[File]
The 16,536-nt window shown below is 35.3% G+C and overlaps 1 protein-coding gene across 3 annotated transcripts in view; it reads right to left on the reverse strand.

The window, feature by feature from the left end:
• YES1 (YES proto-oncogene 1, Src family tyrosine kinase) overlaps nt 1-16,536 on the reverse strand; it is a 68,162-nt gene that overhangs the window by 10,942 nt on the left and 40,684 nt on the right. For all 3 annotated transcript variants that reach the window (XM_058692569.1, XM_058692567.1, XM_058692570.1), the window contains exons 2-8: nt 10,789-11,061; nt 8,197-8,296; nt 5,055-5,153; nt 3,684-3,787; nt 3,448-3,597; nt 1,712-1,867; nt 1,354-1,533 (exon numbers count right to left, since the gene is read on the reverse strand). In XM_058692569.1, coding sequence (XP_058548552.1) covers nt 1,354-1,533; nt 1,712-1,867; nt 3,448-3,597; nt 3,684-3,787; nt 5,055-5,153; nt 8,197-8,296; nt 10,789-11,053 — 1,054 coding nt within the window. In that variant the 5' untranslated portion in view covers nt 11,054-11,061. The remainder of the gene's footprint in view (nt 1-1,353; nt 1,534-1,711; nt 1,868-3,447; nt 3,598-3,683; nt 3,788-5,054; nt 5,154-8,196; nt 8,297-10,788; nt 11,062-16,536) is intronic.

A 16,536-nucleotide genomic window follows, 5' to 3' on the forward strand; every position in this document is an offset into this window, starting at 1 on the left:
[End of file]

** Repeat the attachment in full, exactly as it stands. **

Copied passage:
The 16,536-nt window shown below is 35.3% G+C and overlaps 1 protein-coding gene across 3 annotated transcripts in view; it reads right to left on the reverse strand.

The window, feature by feature from the left end:
• YES1 (YES proto-oncogene 1, Src family tyrosine kinase) overlaps nt 1-16,536 on the reverse strand; it is a 68,162-nt gene that overhangs the window by 10,942 nt on the left and 40,684 nt on the right. For all 3 annotated transcript variants that reach the window (XM_058692569.1, XM_058692567.1, XM_058692570.1), the window contains exons 2-8: nt 10,789-11,061; nt 8,197-8,296; nt 5,055-5,153; nt 3,684-3,787; nt 3,448-3,597; nt 1,712-1,867; nt 1,354-1,533 (exon numbers count right to left, since the gene is read on the reverse strand). In XM_058692569.1, coding sequence (XP_058548552.1) covers nt 1,354-1,533; nt 1,712-1,867; nt 3,448-3,597; nt 3,684-3,787; nt 5,055-5,153; nt 8,197-8,296; nt 10,789-11,053 — 1,054 coding nt within the window. In that variant the 5' untranslated portion in view covers nt 11,054-11,061. The remainder of the gene's footprint in view (nt 1-1,353; nt 1,534-1,711; nt 1,868-3,447; nt 3,598-3,683; nt 3,788-5,054; nt 5,154-8,196; nt 8,297-10,788; nt 11,062-16,536) is intronic.

A 16,536-nucleotide genomic window follows, 5' to 3' on the forward strand; every position in this document is an offset into this window, starting at 1 on the left: